Although this subcompact car has enjoyed great success overseas, the question lingers for the braintrust at Ford: Why wasn’t the Ford Fiesta being sold on American soil?
Ford says the Fiesta is the second-best selling car in Europe and boasts 15 million sold since 1976. But until a year ago, a vehicle with the Fiesta name hadn’t been offered in the U.S. since 1980! Reintroduced to American car buyers in 2011, Ford is naturally hoping that the Fiesta emulates its success overseas.
Although traditionally known for its trucks and larger vehicles, Ford proved it can make a good small car as well with the Focus, a highly efficient model that has earned considerable respect. If Ford can do the same with the Fiesta that will help erase the image of the company’s entry-level cars in the past like the Escort, Neon and Cavalier, which were all branded as failures.
Available as both a sedan and hatchback, the Fiesta is being marketed as a smart choice for young car shoppers who are searching for an economy car that can be fun to drive, has a well designed cabin, gets good gas mileage, has an engaging style, and sells for a reasonable price – starting at $13,200 for the base model sedan.
2012 Ford Fiesta
- Performance: 1.6-liter, inline-4, 120 horsepower
- Mileage estimate: 29-38 mpg
- Price: $13,200 to $17,500
- Warranty: 3 years/36,000 miles; drivetrain 5 years/60,000 miles; corrosion 5 years/unlimited; roadside assistance 5 years/60,000
Going with one of the two hatchback trims (there are three sedan trims to choose from) is more expensive, yet the added versatility is a plus that should be appealing to many potential Fiesta buyers. And for some extra cash, niceties that some subcompacts don’t offer – heated leather seats, Ford’s Sync system, automatic climate control, heated side mirrors, keyless entry, push-button start – can be added.
Even with all its upside, the 2012 Ford Fiesta has a tough uphill climb because there is a lot of competition in the Honda Fit, Toyota Yaris, Nissan Versa, Hyundai Accent, Chevrolet Sonic, the Hyundai Accent and the Kia Rio.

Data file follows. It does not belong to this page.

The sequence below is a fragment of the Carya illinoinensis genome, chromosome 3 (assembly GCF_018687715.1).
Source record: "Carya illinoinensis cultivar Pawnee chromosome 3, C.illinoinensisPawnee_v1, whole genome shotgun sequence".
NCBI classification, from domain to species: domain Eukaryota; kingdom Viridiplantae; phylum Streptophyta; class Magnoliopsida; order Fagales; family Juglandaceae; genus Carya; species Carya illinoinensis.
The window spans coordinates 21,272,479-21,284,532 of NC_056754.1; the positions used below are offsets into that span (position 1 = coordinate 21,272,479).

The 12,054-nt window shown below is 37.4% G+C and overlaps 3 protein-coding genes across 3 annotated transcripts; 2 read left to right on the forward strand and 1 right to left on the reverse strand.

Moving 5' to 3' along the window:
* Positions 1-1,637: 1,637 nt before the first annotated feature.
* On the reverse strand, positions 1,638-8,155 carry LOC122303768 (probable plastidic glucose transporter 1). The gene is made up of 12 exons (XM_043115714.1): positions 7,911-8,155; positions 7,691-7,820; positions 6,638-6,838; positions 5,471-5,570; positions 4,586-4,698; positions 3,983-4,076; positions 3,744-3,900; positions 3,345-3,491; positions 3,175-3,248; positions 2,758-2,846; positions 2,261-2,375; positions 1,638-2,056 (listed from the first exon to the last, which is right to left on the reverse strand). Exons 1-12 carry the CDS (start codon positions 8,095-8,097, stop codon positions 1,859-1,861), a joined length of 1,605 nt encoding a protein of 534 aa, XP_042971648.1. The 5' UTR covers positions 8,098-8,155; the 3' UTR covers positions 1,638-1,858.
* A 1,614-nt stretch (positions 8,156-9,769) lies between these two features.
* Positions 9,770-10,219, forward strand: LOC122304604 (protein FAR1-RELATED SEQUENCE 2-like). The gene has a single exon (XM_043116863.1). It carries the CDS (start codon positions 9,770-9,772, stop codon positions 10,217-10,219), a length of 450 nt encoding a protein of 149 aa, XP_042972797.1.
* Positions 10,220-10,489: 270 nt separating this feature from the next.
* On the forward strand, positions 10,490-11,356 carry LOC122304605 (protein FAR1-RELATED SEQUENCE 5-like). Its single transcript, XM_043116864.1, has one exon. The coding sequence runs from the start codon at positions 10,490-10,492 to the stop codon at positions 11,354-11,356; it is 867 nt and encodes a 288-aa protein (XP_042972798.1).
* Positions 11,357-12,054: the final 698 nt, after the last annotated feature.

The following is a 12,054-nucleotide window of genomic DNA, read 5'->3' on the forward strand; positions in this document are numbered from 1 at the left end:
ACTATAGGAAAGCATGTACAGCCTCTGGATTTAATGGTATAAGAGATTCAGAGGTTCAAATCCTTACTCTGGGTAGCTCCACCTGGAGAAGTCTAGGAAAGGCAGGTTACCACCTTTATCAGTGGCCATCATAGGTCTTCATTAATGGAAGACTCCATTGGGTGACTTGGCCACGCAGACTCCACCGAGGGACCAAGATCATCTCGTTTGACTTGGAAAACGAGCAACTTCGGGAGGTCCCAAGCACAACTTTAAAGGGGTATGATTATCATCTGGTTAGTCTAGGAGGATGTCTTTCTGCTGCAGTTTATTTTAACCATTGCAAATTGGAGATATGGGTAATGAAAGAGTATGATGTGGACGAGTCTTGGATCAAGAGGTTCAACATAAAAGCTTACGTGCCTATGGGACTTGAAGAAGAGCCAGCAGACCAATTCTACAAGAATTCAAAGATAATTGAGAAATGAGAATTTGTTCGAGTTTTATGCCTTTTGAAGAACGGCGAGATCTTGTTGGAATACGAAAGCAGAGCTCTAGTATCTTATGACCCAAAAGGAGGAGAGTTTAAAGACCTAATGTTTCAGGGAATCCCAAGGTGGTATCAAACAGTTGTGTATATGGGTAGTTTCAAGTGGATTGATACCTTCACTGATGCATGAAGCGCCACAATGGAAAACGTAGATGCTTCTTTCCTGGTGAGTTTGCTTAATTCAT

Although some car experts have deemed the Fiesta “spirited,” that wasn’t the opinion here during a week test-driving the top-of-the-line SES Hatchback. I found the front-wheel drive Fiesta very pokey climbing hills and lacking adequate acceleration in freeway passing situations.
All Fiestas are powered by a 1.6-liter, inline-4 with 120 horsepower and 112 pound-feet of torque. The automatic transmission Fiesta was clocked at 11.3 seconds going 0-60 mph, while the manual covers the same distance in 9.5 seconds. Both times nearly match the Honda Fit.
The lack of performance tradeoff with the Fiesta and most subcompacts is gas mileage. All Fiesta models get an estimated 29-38 mpg.
Like many entry-level cars, the interior is a mix of good and bad. In the front seat, the leg room for taller folks is limited and there is no center armrest, which is never good. The back seat is about average, meaning it’s a bit cramped for adults in the leg-room department and three people is one too many.
The cargo space is disappointing, especially in the hatchback version where one would anticipate more storage capability. Another knock on the Fiesta is the air conditioning took way too long to cool down the car.
The addition of the Fiesta is a plus for Ford, which continues making a comeback in the small-car category. The Fiesta is a solid choice for people seeking an inexpensive car that’s good on gas, has a nice array of standard features, and has an appealing style.
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